your big toe in a tub of hot water and retract it if it didn't agree

with you. Part of the thrill was seeing what you could take, guessing

what might happen, delighting if you were surprised, decrying if you

were unfairly fooled. Kind creatures turned into genies. People who

died, fell down holes, or became lost later might be transformed into

happier beings. They could wind up in lands that nobody else knew

existed. In stories, you could hide or escape.

Since my father was a minister and my mother a believer in

bad fate, I used to wonder: What are the reasons that catastrophe

happens? Is calamity a lesson, a curse, or a test? Is it a punishment

for evil? Does it occur because of blind luck or blind revenge? Or

does it simply happen for reasons we can never know or would not want

to know? I was a child who rode a whirligig of questions and flew out

in all directions.

Whatever the case, I was addicted to stories about the

morbid: the beheadings, the stonings, the man who was three days dead

and already stank when he came back to life. These were people with

fates worse than mine. So far, at least. But just in case, I wanted

to prepare for other dangers that might still await me.

Around this same time, I discovered a book at home that was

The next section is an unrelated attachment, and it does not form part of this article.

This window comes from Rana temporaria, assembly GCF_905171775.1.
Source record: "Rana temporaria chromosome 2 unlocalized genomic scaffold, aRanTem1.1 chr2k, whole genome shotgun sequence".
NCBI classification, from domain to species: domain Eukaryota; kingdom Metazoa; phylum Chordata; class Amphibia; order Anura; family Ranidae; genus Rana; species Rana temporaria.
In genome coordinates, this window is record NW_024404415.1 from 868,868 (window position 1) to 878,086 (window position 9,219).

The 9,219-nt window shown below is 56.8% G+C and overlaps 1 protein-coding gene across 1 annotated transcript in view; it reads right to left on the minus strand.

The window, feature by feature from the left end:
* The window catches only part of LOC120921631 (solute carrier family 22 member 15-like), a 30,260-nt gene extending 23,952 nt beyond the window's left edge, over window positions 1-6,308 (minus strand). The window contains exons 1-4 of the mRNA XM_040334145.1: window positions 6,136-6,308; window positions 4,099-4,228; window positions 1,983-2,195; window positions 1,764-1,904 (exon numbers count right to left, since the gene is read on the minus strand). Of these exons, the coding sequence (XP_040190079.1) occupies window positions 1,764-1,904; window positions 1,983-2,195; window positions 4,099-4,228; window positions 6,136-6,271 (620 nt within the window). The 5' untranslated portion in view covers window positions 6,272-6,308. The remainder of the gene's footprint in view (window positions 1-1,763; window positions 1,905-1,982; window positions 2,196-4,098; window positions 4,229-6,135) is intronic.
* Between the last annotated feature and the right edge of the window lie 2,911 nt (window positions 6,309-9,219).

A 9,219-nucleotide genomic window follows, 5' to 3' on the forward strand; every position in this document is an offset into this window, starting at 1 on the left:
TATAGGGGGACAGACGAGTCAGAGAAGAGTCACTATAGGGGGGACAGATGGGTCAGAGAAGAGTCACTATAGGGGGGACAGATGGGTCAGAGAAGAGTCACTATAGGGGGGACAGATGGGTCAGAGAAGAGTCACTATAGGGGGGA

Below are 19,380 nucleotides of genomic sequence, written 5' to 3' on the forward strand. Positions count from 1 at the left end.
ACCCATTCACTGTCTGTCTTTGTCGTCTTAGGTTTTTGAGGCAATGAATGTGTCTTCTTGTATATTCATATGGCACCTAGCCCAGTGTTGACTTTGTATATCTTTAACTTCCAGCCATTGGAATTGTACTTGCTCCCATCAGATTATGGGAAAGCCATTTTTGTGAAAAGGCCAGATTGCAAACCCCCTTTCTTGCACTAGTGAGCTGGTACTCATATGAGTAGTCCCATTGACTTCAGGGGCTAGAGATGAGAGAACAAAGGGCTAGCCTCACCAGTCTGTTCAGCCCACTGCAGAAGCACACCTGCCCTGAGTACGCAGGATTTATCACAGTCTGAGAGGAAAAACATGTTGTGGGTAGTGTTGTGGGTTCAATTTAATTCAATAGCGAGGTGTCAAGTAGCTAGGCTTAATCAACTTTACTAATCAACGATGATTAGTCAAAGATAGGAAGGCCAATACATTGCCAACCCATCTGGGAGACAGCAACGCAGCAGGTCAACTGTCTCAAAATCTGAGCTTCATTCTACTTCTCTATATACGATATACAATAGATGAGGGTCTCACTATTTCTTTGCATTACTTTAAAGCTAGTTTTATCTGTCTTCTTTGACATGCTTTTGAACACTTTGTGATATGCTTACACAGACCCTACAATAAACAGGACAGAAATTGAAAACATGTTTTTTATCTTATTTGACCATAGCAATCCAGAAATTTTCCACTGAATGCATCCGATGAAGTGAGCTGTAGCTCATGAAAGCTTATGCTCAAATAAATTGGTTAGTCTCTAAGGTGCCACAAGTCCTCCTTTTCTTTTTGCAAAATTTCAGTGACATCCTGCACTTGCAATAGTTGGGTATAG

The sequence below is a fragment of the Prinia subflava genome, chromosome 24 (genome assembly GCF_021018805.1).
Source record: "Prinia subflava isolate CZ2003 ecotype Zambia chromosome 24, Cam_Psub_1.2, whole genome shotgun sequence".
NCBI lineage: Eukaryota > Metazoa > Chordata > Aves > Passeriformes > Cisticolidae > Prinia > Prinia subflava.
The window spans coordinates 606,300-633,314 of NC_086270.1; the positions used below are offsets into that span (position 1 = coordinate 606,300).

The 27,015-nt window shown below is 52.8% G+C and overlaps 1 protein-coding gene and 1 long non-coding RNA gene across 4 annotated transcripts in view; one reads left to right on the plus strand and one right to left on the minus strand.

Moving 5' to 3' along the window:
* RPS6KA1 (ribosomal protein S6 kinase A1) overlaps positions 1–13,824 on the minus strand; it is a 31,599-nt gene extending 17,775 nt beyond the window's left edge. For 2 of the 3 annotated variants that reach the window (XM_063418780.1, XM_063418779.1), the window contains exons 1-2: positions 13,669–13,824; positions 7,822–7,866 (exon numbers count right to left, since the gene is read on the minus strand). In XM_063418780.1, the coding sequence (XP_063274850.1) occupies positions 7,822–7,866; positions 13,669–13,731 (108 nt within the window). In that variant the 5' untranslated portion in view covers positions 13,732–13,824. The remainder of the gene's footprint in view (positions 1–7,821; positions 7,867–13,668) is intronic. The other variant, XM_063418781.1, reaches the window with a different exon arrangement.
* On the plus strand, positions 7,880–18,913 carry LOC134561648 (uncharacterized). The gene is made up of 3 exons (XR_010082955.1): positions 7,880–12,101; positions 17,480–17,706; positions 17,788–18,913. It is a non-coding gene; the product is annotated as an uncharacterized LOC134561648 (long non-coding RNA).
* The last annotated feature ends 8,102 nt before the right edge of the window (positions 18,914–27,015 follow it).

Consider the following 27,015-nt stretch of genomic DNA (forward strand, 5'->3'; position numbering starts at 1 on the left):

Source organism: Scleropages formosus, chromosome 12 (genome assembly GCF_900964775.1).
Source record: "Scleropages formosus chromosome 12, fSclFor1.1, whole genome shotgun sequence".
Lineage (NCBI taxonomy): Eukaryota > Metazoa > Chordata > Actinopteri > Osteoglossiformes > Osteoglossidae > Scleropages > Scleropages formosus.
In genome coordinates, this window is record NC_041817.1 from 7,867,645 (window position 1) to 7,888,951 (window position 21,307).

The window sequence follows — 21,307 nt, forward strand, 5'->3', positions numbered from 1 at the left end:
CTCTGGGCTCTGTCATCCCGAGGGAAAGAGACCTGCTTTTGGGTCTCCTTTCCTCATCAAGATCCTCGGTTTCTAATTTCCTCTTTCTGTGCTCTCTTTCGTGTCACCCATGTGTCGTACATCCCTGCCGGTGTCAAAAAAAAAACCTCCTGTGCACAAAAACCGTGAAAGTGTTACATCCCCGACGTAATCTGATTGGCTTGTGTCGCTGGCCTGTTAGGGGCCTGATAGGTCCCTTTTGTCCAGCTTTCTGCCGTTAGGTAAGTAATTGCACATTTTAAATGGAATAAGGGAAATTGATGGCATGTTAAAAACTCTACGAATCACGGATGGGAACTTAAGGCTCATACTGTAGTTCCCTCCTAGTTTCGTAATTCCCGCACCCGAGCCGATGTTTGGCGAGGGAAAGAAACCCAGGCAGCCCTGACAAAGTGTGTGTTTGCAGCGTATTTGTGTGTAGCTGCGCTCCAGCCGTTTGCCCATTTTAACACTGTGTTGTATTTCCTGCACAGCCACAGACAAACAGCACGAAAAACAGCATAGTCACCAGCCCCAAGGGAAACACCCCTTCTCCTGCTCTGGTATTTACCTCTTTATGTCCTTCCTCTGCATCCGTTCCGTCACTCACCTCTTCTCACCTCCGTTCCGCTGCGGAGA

also useful to me in this regard. It was a medical textbook my mother

was studying so she could become a licensed vocational nurse. The

textbook concerned medical anomalies. Inside were descriptions and

photographs of people with acromegaly, elephantiasis, hirsutism,

leprosy, and superfluous or missing appendages - all kinds of

deformities that vied with Ripley's Believe It or Not for open-jawed

disbelief.

I tried to imagine the lives of these people, how they felt,

their thoughts as they stared back at me from the photographs. I

imagined them before they had their disease. I imagined them cured. I

imagined taking them to school and all the kids screaming in terror,

while I alone remained calm, a true friend. I imagined them changing

into genies, princes, and immortals. I imagined I might become just

like them, now plagued and miserable, soon to be transformed into

someone else. These people were my imaginary playmates. Their

consciousness, I believed, was mine. And those notions, I think, were

among the first stories I made up for myself.

Like many children, I read to be scared witless, to be less

lonely, to believe in other possibilities. But we all become

different readers in how we respond to books, why we need them, what

we take from them. We become different in the questions that arise as

we read, in the answers that we find, in the degree of satisfaction

or unease we feel with those answers. We differ in what we begin to

consider about the real world and the imaginary one. We differ in